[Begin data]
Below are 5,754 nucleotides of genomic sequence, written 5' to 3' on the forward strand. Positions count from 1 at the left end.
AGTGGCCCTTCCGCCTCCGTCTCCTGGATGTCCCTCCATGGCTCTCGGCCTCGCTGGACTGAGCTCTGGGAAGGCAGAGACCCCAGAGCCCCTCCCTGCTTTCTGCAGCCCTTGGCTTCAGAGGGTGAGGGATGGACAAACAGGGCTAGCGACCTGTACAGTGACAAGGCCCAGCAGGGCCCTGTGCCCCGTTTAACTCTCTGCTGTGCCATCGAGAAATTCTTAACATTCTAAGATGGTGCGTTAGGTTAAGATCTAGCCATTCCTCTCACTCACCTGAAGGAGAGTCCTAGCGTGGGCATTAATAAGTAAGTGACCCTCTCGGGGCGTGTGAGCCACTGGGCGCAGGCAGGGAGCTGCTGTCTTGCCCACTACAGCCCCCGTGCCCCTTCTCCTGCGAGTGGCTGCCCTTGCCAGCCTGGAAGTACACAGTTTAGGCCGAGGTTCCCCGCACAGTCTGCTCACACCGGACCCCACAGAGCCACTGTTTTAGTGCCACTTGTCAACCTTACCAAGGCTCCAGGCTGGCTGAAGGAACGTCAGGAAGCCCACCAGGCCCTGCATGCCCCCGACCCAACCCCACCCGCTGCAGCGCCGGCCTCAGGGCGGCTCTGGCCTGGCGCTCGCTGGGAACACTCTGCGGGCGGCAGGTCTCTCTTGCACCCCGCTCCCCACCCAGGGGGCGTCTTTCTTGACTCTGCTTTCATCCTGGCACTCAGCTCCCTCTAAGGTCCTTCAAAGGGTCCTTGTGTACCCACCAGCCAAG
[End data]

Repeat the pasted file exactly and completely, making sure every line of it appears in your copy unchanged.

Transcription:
Below are 5,754 nucleotides of genomic sequence, written 5' to 3' on the forward strand. Positions count from 1 at the left end.
AGTGGCCCTTCCGCCTCCGTCTCCTGGATGTCCCTCCATGGCTCTCGGCCTCGCTGGACTGAGCTCTGGGAAGGCAGAGACCCCAGAGCCCCTCCCTGCTTTCTGCAGCCCTTGGCTTCAGAGGGTGAGGGATGGACAAACAGGGCTAGCGACCTGTACAGTGACAAGGCCCAGCAGGGCCCTGTGCCCCGTTTAACTCTCTGCTGTGCCATCGAGAAATTCTTAACATTCTAAGATGGTGCGTTAGGTTAAGATCTAGCCATTCCTCTCACTCACCTGAAGGAGAGTCCTAGCGTGGGCATTAATAAGTAAGTGACCCTCTCGGGGCGTGTGAGCCACTGGGCGCAGGCAGGGAGCTGCTGTCTTGCCCACTACAGCCCCCGTGCCCCTTCTCCTGCGAGTGGCTGCCCTTGCCAGCCTGGAAGTACACAGTTTAGGCCGAGGTTCCCCGCACAGTCTGCTCACACCGGACCCCACAGAGCCACTGTTTTAGTGCCACTTGTCAACCTTACCAAGGCTCCAGGCTGGCTGAAGGAACGTCAGGAAGCCCACCAGGCCCTGCATGCCCCCGACCCAACCCCACCCGCTGCAGCGCCGGCCTCAGGGCGGCTCTGGCCTGGCGCTCGCTGGGAACACTCTGCGGGCGGCAGGTCTCTCTTGCACCCCGCTCCCCACCCAGGGGGCGTCTTTCTTGACTCTGCTTTCATCCTGGCACTCAGCTCCCTCTAAGGTCCTTCAAAGGGTCCTTGTGTACCCACCAGCCAAG